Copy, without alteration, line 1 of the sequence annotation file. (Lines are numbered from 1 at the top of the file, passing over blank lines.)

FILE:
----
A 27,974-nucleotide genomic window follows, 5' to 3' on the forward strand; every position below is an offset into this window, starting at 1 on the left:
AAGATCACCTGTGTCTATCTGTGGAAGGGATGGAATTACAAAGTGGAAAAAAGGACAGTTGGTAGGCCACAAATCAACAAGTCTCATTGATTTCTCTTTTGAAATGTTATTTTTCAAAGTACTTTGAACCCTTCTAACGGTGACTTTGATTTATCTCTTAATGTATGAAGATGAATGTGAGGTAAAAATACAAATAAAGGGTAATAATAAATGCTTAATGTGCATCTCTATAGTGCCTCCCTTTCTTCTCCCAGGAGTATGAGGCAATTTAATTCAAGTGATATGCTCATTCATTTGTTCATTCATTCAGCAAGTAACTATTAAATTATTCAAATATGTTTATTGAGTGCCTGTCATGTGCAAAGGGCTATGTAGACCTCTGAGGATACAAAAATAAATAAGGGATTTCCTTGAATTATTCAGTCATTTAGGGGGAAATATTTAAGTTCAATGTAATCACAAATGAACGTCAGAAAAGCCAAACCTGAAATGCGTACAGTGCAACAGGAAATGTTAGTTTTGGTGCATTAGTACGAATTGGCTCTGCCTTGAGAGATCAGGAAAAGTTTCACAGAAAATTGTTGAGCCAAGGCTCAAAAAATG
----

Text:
A 27,974-nucleotide genomic window follows, 5' to 3' on the forward strand; every position below is an offset into this window, starting at 1 on the left: